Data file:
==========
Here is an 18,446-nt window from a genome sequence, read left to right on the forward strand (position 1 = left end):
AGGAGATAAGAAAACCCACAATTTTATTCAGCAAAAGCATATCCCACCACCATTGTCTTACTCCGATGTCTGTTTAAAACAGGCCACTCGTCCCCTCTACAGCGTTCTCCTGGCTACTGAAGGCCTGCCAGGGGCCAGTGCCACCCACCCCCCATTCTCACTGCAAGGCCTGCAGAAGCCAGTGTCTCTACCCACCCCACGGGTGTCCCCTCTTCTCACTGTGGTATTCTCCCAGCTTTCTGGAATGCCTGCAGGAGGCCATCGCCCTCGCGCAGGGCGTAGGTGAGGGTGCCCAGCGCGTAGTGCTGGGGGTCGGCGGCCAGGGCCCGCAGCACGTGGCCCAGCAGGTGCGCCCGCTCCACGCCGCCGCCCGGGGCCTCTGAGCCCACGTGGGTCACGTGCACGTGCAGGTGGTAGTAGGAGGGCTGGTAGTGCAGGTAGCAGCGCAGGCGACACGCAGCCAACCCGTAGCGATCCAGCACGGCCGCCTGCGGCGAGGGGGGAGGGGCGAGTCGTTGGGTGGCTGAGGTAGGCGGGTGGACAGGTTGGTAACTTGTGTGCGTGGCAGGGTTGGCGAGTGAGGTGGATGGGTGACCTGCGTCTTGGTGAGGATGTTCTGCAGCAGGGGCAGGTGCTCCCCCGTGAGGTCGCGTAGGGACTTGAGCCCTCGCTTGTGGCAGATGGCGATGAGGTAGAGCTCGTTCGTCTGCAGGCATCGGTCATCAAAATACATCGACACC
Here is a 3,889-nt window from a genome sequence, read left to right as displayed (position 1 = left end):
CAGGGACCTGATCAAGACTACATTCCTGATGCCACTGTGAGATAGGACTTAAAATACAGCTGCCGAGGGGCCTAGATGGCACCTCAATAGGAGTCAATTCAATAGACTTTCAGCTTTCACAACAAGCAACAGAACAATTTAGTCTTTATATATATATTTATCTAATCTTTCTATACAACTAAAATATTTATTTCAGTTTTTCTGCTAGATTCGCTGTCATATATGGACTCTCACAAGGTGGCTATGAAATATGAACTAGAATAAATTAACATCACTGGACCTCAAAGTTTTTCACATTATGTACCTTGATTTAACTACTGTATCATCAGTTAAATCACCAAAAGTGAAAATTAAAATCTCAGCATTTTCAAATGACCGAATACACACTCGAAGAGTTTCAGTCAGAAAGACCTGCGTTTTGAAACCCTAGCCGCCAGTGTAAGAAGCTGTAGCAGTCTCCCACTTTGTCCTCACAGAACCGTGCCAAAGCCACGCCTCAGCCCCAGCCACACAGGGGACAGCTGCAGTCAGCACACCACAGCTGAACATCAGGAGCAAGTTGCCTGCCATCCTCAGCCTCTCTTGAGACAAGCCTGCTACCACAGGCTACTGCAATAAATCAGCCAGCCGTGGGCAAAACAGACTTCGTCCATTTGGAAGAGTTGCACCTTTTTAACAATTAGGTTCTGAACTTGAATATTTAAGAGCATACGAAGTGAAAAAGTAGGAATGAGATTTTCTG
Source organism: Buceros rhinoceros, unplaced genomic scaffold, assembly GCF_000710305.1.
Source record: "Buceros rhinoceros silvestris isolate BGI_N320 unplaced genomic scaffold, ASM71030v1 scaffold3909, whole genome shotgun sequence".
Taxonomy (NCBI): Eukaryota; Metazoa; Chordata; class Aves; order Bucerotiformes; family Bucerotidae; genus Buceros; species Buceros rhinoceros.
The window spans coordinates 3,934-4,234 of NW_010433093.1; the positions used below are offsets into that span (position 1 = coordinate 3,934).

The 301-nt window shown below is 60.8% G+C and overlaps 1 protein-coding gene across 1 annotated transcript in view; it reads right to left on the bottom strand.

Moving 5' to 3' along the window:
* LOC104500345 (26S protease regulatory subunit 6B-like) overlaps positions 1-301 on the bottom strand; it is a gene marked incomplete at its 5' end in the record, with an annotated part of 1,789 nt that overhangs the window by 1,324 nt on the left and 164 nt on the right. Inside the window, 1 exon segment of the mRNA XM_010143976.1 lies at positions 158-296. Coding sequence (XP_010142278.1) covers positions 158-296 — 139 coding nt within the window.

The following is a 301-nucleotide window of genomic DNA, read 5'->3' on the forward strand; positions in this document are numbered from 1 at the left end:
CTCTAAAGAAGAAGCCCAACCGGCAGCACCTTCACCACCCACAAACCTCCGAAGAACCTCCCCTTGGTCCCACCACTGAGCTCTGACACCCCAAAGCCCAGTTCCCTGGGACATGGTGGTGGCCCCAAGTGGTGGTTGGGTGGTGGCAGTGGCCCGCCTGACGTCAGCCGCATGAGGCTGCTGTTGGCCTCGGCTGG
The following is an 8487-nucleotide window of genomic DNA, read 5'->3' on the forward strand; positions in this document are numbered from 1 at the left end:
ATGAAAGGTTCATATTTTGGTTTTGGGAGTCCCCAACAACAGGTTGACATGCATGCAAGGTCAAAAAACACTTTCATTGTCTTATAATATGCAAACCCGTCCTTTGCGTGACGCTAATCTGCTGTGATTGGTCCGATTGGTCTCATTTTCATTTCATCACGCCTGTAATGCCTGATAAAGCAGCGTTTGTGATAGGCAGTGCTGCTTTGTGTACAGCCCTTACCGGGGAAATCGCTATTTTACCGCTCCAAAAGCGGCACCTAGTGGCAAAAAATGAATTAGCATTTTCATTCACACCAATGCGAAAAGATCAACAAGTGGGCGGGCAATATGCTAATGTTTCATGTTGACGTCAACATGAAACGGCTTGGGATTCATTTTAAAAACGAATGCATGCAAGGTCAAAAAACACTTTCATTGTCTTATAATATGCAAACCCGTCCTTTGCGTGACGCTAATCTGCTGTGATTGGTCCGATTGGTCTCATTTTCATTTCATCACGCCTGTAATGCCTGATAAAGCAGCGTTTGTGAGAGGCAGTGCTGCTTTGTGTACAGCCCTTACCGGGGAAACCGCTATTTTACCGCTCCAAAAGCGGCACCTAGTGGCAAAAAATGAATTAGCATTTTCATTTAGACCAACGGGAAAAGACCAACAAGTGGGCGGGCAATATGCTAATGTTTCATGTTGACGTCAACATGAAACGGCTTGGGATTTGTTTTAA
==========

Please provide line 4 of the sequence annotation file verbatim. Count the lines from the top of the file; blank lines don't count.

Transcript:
CAGGGACCTGATCAAGACTACATTCCTGATGCCACTGTGAGATAGGACTTAAAATACAGCTGCCGAGGGGCCTAGATGGCACCTCAATAGGAGTCAATTCAATAGACTTTCAGCTTTCACAACAAGCAACAGAACAATTTAGTCTTTATATATATATTTATCTAATCTTTCTATACAACTAAAATATTTATTTCAGTTTTTCTGCTAGATTCGCTGTCATATATGGACTCTCACAAGGTGGCTATGAAATATGAACTAGAATAAATTAACATCACTGGACCTCAAAGTTTTTCACATTATGTACCTTGATTTAACTACTGTATCATCAGTTAAATCACCAAAAGTGAAAATTAAAATCTCAGCATTTTCAAATGACCGAATACACACTCGAAGAGTTTCAGTCAGAAAGACCTGCGTTTTGAAACCCTAGCCGCCAGTGTAAGAAGCTGTAGCAGTCTCCCACTTTGTCCTCACAGAACCGTGCCAAAGCCACGCCTCAGCCCCAGCCACACAGGGGACAGCTGCAGTCAGCACACCACAGCTGAACATCAGGAGCAAGTTGCCTGCCATCCTCAGCCTCTCTTGAGACAAGCCTGCTACCACAGGCTACTGCAATAAATCAGCCAGCCGTGGGCAAAACAGACTTCGTCCATTTGGAAGAGTTGCACCTTTTTAACAATTAGGTTCTGAACTTGAATATTTAAGAGCATACGAAGTGAAAAAGTAGGAATGAGATTTTCTG